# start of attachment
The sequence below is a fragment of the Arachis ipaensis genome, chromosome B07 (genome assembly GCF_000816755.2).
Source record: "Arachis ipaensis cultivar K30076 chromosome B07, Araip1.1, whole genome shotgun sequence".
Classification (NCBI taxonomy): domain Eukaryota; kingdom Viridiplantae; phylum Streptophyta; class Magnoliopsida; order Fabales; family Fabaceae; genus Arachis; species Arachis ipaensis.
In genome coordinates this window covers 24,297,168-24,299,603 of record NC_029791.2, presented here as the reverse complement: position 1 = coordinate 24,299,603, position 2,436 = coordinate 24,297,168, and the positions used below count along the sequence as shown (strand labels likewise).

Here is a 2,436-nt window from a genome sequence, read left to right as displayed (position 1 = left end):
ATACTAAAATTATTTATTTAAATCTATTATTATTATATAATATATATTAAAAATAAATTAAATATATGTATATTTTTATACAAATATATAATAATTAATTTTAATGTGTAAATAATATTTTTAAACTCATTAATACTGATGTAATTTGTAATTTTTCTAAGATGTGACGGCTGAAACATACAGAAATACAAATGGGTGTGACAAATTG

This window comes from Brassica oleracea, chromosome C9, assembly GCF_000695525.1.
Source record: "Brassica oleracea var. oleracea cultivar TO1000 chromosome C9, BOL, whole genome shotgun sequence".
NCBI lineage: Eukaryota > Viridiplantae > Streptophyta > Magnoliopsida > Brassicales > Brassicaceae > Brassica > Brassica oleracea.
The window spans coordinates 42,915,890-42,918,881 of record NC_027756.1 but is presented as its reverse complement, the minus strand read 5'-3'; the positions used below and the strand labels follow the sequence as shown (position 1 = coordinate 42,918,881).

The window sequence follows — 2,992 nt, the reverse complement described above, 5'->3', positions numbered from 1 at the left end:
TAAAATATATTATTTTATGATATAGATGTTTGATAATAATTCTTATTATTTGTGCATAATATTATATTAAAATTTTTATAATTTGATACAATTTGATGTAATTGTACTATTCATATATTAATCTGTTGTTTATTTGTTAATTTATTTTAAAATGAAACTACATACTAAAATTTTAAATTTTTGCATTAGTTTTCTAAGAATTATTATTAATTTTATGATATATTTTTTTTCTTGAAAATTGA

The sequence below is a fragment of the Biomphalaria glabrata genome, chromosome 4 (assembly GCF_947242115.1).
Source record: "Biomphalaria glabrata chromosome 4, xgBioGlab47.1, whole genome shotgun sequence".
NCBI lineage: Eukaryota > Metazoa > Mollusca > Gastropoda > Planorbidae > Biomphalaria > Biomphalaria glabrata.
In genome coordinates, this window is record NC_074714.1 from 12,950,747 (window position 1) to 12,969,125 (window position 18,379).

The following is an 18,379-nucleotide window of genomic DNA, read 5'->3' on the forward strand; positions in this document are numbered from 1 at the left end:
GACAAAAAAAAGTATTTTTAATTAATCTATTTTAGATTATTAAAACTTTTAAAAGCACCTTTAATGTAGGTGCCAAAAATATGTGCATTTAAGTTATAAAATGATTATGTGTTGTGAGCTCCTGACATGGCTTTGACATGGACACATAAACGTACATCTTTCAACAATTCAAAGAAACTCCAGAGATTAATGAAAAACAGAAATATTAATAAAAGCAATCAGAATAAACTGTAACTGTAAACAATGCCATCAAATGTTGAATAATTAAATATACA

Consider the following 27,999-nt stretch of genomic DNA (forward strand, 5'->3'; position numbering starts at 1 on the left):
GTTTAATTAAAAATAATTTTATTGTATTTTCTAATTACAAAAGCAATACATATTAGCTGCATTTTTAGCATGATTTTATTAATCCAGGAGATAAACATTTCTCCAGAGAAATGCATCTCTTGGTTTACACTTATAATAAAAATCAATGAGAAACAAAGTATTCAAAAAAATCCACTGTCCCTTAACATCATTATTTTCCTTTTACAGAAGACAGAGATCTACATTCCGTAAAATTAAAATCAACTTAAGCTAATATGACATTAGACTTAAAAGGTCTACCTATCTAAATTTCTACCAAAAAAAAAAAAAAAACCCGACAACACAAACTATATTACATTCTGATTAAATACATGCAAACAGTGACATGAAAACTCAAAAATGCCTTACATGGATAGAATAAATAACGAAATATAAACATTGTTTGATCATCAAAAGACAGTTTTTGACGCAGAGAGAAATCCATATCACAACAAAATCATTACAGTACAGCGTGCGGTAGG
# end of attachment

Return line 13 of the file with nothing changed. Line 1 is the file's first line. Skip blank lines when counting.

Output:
The sequence below is a fragment of the Biomphalaria glabrata genome, chromosome 4 (assembly GCF_947242115.1).